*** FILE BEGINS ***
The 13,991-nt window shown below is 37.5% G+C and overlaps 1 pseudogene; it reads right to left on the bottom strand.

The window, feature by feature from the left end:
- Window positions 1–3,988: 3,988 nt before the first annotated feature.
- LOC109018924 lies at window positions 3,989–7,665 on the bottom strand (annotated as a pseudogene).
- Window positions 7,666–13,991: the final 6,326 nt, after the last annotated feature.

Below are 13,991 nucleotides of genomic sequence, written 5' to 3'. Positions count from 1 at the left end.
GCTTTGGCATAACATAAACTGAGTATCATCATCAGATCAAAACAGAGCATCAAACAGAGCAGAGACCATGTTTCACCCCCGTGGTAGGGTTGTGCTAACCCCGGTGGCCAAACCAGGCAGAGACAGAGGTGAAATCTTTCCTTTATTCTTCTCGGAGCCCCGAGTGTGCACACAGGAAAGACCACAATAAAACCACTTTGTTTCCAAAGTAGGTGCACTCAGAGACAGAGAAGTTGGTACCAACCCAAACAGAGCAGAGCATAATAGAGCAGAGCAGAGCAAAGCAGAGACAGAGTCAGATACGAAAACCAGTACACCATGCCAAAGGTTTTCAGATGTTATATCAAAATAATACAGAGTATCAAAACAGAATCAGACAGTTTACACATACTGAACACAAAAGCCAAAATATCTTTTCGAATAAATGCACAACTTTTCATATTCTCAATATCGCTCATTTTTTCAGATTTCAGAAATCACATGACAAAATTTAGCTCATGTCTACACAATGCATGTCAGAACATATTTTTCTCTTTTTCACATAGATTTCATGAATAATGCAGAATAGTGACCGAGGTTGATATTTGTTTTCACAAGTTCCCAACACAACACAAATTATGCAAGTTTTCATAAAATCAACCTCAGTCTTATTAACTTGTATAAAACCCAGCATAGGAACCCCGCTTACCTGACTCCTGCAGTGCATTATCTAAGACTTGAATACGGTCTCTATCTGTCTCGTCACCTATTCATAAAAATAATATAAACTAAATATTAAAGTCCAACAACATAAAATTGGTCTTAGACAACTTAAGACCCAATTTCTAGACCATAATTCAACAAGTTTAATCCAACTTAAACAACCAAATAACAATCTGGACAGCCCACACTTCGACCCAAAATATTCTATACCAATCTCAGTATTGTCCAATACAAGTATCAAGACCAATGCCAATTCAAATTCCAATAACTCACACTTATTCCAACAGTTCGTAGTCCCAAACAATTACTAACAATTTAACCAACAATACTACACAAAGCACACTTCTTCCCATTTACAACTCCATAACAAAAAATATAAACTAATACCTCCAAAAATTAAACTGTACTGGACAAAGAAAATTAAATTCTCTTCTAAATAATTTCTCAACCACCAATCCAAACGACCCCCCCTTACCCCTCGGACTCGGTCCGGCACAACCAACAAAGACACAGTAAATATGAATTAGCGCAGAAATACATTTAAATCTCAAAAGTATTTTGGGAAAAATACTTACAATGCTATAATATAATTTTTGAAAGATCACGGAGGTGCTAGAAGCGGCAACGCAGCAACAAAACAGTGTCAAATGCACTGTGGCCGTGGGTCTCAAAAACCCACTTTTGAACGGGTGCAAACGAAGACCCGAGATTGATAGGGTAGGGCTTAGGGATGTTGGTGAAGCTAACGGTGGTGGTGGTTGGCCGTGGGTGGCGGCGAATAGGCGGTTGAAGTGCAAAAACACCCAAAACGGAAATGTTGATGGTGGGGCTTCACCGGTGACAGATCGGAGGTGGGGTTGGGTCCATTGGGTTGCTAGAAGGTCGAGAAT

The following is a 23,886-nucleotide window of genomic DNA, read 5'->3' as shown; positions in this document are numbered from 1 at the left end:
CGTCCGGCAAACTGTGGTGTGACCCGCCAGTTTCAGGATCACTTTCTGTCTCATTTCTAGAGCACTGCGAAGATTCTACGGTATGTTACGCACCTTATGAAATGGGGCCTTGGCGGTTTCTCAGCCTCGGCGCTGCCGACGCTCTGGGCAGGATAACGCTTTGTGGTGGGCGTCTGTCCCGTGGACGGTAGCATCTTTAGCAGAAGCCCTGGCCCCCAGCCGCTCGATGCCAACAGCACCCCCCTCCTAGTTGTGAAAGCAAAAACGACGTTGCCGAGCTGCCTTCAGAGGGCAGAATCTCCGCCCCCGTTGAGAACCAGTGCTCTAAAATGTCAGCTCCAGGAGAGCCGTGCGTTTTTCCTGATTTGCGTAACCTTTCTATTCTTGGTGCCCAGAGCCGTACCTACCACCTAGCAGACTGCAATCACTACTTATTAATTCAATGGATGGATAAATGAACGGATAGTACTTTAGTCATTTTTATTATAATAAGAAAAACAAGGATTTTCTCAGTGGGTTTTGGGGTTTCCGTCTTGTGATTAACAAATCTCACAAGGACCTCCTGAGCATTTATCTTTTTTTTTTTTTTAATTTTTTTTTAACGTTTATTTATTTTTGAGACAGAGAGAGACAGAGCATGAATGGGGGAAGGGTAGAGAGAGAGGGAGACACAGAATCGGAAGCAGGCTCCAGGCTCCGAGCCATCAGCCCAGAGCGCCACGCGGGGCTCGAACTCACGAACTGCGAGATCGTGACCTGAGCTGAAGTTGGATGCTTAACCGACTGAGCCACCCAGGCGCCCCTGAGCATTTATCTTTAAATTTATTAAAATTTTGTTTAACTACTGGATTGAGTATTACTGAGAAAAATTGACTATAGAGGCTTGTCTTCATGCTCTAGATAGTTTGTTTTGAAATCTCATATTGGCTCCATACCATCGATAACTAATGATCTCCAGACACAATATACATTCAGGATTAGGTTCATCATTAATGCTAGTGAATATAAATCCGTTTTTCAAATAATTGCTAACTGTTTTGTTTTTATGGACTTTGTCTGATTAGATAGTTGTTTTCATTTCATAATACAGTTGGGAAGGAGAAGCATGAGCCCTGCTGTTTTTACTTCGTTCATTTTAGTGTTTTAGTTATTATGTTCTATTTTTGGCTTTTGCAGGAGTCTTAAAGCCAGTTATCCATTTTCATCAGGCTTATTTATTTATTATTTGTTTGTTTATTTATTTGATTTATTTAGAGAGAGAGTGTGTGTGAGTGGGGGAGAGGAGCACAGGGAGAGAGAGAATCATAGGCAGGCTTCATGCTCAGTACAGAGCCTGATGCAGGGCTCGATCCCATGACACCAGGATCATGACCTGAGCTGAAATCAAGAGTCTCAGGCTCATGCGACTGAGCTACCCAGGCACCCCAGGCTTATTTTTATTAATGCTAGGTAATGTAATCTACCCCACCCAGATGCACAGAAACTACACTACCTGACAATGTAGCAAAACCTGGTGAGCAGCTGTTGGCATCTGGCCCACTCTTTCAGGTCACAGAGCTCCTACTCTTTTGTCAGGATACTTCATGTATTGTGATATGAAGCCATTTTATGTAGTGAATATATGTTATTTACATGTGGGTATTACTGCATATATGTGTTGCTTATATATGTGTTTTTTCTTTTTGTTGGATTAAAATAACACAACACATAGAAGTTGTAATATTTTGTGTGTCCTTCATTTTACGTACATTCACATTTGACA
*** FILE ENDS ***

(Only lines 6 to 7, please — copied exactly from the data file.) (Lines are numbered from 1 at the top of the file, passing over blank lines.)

Below are 13,991 nucleotides of genomic sequence, written 5' to 3'. Positions count from 1 at the left end.
GCTTTGGCATAACATAAACTGAGTATCATCATCAGATCAAAACAGAGCATCAAACAGAGCAGAGACCATGTTTCACCCCCGTGGTAGGGTTGTGCTAACCCCGGTGGCCAAACCAGGCAGAGACAGAGGTGAAATCTTTCCTTTATTCTTCTCGGAGCCCCGAGTGTGCACACAGGAAAGACCACAATAAAACCACTTTGTTTCCAAAGTAGGTGCACTCAGAGACAGAGAAGTTGGTACCAACCCAAACAGAGCAGAGCATAATAGAGCAGAGCAGAGCAAAGCAGAGACAGAGTCAGATACGAAAACCAGTACACCATGCCAAAGGTTTTCAGATGTTATATCAAAATAATACAGAGTATCAAAACAGAATCAGACAGTTTACACATACTGAACACAAAAGCCAAAATATCTTTTCGAATAAATGCACAACTTTTCATATTCTCAATATCGCTCATTTTTTCAGATTTCAGAAATCACATGACAAAATTTAGCTCATGTCTACACAATGCATGTCAGAACATATTTTTCTCTTTTTCACATAGATTTCATGAATAATGCAGAATAGTGACCGAGGTTGATATTTGTTTTCACAAGTTCCCAACACAACACAAATTATGCAAGTTTTCATAAAATCAACCTCAGTCTTATTAACTTGTATAAAACCCAGCATAGGAACCCCGCTTACCTGACTCCTGCAGTGCATTATCTAAGACTTGAATACGGTCTCTATCTGTCTCGTCACCTATTCATAAAAATAATATAAACTAAATATTAAAGTCCAACAACATAAAATTGGTCTTAGACAACTTAAGACCCAATTTCTAGACCATAATTCAACAAGTTTAATCCAACTTAAACAACCAAATAACAATCTGGACAGCCCACACTTCGACCCAAAATATTCTATACCAATCTCAGTATTGTCCAATACAAGTATCAAGACCAATGCCAATTCAAATTCCAATAACTCACACTTATTCCAACAGTTCGTAGTCCCAAACAATTACTAACAATTTAACCAACAATACTACACAAAGCACACTTCTTCCCATTTACAACTCCATAACAAAAAATATAAACTAATACCTCCAAAAATTAAACTGTACTGGACAAAGAAAATTAAATTCTCTTCTAAATAATTTCTCAACCACCAATCCAAACGACCCCCCCTTACCCCTCGGACTCGGTCCGGCACAACCAACAAAGACACAGTAAATATGAATTAGCGCAGAAATACATTTAAATCTCAAAAGTATTTTGGGAAAAATACTTACAATGCTATAATATAATTTTTGAAAGATCACGGAGGTGCTAGAAGCGGCAACGCAGCAACAAAACAGTGTCAAATGCACTGTGGCCGTGGGTCTCAAAAACCCACTTTTGAACGGGTGCAAACGAAGACCCGAGATTGATAGGGTAGGGCTTAGGGATGTTGGTGAAGCTAACGGTGGTGGTGGTTGGCCGTGGGTGGCGGCGAATAGGCGGTTGAAGTGCAAAAACACCCAAAACGGAAATGTTGATGGTGGGGCTTCACCGGTGACAGATCGGAGGTGGGGTTGGGTCCATTGGGTTGCTAGAAGGTCGAGAAT